Workers at an Amazon warehouse in Germany, the company’s second-biggest market behind the US, are starting a new round of strikes in an attempt to pressure the online retailer to increase pay. The walkout by workers in Koblenz, western Germany, began on Monday night and was due to run until the end of the night shift on Wednesday 23 March, the Verdi union said in a statement.

Read the full article here.

GLOBAL CONFLICT & DEVELOPMENT

Obama Says Climate Change Is a Security Risk. Why Are Republicans Laughing?
By Keith Johnson
Foreign Policy

From the melting Arctic to the Syrian drought, the president says climate change poses a bigger threat than the Islamic State. Too bad the GOP doesn’t want to do much to fight it. In the middle of January, Deputy Secretary of Defense Robert Work signed off on one of the potentially most significant orders in recent Pentagon history. The directive told every corner of the Pentagon, the joint chiefs of staff, and all the combatant commands around the world, to put climate change front and center in their strategic planning.

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Extracting Democracy
By Joshua Lew McDermott
Jacobin

Despite reports that Sierra Leone has been reaping the rewards of neoliberal capitalism, the country’s democratic and economic record is not so sunny. Foreign investment hasn’t made life better for the country’s broader population. Extractive industries such as mining generate minimal jobs and engage in “satellite development,” relying on the minimal level of infrastructure to get the loot to the coast, rather than providing generalized growth.

Read the full article here.

The next step for developing Cuba? Microfinance.
By Carmen Muñoz
Devex

President Barack Obama and at least 20 members of Congress descended on Havana on Monday. While members of the delegation differ on the best path forward for U.S.-Cuban relations, everyone hopes for economic development that improves the quality of life for the average Cuban. What are the next steps for development in Cuba? As Cuba continues to work toward a more open, hybrid economic model, its social gains will come under stress, and development programs and external investment will be needed more than ever.  Before sustainable development can take root, Cuba needs a modern, functioning financial system.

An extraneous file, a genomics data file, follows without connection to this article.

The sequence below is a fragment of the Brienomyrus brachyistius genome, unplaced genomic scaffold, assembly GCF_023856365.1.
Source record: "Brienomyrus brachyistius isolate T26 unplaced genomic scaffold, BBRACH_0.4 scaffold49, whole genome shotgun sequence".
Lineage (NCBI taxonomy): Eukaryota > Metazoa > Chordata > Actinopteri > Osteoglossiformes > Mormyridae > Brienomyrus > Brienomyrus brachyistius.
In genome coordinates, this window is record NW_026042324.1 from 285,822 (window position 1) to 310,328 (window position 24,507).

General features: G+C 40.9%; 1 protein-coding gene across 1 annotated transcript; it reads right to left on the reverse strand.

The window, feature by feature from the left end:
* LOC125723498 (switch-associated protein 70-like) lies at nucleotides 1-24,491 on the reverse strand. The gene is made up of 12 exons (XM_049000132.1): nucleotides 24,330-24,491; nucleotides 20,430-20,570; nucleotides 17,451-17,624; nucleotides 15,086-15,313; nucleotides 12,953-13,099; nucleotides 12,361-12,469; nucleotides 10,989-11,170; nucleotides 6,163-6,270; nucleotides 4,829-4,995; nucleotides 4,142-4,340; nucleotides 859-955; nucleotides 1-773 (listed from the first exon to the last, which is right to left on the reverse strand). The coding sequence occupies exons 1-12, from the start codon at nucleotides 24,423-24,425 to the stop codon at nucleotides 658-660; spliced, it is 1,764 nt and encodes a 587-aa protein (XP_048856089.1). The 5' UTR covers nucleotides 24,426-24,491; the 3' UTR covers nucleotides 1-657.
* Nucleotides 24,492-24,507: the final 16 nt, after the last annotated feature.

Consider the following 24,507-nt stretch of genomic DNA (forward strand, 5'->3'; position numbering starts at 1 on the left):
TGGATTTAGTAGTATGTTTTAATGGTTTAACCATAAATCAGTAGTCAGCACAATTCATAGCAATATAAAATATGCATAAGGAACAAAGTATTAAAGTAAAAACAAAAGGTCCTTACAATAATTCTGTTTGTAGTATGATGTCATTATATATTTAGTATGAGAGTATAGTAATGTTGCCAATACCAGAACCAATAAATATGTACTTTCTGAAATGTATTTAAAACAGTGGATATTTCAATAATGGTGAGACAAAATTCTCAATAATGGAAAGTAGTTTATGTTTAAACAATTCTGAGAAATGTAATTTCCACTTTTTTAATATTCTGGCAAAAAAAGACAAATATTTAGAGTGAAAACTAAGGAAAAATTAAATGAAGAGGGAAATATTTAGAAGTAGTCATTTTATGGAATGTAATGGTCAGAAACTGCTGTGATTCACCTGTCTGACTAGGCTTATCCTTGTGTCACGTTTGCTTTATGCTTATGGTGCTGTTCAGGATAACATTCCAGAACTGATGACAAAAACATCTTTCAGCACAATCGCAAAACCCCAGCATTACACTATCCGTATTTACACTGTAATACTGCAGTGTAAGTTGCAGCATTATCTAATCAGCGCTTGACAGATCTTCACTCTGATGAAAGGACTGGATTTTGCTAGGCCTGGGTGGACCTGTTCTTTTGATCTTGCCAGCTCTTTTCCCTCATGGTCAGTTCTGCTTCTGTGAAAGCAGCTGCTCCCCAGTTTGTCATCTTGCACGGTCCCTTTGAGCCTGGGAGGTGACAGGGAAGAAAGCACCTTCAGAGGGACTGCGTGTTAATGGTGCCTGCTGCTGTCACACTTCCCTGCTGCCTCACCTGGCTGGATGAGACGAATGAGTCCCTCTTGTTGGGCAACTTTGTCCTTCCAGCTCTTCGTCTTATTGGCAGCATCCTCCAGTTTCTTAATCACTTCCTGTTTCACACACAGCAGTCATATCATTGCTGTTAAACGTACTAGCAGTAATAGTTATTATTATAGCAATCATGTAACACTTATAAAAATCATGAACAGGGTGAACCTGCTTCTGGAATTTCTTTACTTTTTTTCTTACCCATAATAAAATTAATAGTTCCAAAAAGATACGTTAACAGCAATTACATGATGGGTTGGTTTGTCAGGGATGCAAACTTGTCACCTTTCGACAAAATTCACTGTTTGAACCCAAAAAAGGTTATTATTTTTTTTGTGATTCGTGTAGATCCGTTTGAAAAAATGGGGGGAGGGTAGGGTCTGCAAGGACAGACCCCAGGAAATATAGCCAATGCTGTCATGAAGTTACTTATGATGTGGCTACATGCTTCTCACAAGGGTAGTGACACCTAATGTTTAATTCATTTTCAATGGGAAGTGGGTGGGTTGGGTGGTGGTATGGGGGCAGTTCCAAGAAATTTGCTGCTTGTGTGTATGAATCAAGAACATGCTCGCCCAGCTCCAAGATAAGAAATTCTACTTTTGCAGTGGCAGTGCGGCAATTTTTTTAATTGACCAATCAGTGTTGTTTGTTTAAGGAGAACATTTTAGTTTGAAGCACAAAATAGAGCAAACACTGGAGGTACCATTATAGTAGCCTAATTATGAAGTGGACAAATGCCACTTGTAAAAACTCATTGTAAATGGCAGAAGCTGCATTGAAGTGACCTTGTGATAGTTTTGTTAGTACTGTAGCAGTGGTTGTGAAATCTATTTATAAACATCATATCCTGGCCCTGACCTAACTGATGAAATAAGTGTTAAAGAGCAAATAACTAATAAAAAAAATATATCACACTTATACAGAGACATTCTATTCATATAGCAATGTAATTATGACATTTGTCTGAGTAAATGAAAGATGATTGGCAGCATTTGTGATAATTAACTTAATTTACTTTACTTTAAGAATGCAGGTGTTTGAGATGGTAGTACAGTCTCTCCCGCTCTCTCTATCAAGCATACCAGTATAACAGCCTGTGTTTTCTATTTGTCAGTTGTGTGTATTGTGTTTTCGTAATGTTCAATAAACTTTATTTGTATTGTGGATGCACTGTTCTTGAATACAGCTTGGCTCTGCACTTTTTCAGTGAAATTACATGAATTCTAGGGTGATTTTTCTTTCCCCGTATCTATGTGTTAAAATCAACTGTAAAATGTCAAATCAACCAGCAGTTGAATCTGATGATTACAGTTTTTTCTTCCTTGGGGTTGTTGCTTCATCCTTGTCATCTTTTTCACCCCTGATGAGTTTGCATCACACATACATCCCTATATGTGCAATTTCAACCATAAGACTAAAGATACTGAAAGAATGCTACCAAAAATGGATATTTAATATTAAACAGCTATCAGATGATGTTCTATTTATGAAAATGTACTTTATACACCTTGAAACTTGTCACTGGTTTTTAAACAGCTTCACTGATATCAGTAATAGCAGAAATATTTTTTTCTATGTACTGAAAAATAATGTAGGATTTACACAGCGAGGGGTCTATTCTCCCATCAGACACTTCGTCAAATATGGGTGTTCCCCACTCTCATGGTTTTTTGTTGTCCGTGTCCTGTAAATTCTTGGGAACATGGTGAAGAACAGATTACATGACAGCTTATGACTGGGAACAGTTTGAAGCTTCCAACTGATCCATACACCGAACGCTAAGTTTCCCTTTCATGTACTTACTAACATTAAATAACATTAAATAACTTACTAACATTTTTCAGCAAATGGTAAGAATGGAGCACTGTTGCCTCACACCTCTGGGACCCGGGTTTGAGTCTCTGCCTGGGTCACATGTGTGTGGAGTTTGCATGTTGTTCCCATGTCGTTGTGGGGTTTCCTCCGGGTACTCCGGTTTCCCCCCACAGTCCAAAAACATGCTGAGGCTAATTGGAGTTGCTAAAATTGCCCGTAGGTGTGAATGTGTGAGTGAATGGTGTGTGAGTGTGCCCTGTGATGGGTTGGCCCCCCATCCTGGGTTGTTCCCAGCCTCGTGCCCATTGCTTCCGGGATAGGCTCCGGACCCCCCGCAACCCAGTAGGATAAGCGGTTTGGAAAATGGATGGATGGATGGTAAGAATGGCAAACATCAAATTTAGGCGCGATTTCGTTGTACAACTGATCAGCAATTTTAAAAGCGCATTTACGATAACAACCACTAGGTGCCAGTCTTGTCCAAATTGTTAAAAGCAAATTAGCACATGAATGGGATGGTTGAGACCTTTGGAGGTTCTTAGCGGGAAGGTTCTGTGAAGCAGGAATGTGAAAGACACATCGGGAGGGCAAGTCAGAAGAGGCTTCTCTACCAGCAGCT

Read the full article here.

AMERICAN COMMUNITIES

Western Voters Faced Chaos At The Polls Last Night
By Alice Ollstein
Think Progress

Last night’s primary in Arizona delivered big wins and sizable delegate hauls to Hillary Clinton and Donald Trump. While Bernie Sanders dominated the Democratic caucuses in Idaho and Utah, and Utah Republicans handed a win to Ted Cruz. Republicans in the U.S. territory of American Samoa gave one delegate each to Ted Cruz and Donald Trump. But with reports of three hour wait times, online glitches, and legal restrictions, the contests also highlighted serious voting rights problems in those states.

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Ted Cruz Criticized After Suggesting Law Enforcement Patrol Muslim Areas
By Sam Sanders
NPR

Shortly after this week's terror attacks in Brussels, American politicians and elected officials of all stripes issued statements and made comments. Many said they stand in solidarity with Belgium, that the country was in their thoughts and prayers. President Obama said America would do all it could to help bring the perpetrators to justice.  This drew swift criticism in some corners. In a statement issued Tuesday, Texas Sen. Ted Cruz wrote, "We need to empower law enforcement to patrol and secure Muslim neighborhoods before they become radicalized."

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Uninformed Voters Are a Problem. This May Be a Solution.
By Mike Maciag
Governing

When voters head to the polls, they’re often confronted with a long list of downballot races they don't know anything about. Even moderately informed voters may find themselves staring blankly at names of candidates for school board seats, judgeships, neighborhood commissions and so on. Some voters might make guesses or vote based on candidates’ names. Others may choose to leave part of their ballot blank. It can be a frustrating process, leaving some voters to skip elections altogether. One new startup aims to change that and bridge the gap of voter awareness of downballot races. BallotReady, which is affiliated with the University of Chicago, offers comprehensive nonpartisan voter guides on local elections in addition to state and national races.

Read the full article here

 

Bleeding Edge Roundup

Bleeding Edge Roundup